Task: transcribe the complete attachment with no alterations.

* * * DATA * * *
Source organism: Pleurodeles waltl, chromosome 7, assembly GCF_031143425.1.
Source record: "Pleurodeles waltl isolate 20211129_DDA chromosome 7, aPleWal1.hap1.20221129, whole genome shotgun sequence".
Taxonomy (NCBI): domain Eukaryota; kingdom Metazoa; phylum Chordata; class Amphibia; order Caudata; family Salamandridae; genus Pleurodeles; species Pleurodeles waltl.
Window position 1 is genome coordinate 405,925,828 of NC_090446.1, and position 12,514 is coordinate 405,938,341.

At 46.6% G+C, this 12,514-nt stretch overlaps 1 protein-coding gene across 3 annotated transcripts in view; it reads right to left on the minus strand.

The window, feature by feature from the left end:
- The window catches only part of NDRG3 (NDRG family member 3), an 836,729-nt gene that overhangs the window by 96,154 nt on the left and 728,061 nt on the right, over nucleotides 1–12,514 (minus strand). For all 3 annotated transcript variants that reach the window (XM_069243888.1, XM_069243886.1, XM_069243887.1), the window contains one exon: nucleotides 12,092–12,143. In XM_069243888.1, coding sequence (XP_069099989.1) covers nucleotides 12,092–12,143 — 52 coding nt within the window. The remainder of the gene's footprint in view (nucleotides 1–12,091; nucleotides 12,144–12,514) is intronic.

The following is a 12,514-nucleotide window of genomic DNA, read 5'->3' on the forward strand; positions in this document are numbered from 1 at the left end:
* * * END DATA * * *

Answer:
Source organism: Pleurodeles waltl, chromosome 7, assembly GCF_031143425.1.
Source record: "Pleurodeles waltl isolate 20211129_DDA chromosome 7, aPleWal1.hap1.20221129, whole genome shotgun sequence".
Taxonomy (NCBI): domain Eukaryota; kingdom Metazoa; phylum Chordata; class Amphibia; order Caudata; family Salamandridae; genus Pleurodeles; species Pleurodeles waltl.
Window position 1 is genome coordinate 405,925,828 of NC_090446.1, and position 12,514 is coordinate 405,938,341.

At 46.6% G+C, this 12,514-nt stretch overlaps 1 protein-coding gene across 3 annotated transcripts in view; it reads right to left on the minus strand.

The window, feature by feature from the left end:
- The window catches only part of NDRG3 (NDRG family member 3), an 836,729-nt gene that overhangs the window by 96,154 nt on the left and 728,061 nt on the right, over nucleotides 1–12,514 (minus strand). For all 3 annotated transcript variants that reach the window (XM_069243888.1, XM_069243886.1, XM_069243887.1), the window contains one exon: nucleotides 12,092–12,143. In XM_069243888.1, coding sequence (XP_069099989.1) covers nucleotides 12,092–12,143 — 52 coding nt within the window. The remainder of the gene's footprint in view (nucleotides 1–12,091; nucleotides 12,144–12,514) is intronic.

The following is a 12,514-nucleotide window of genomic DNA, read 5'->3' on the forward strand; positions in this document are numbered from 1 at the left end: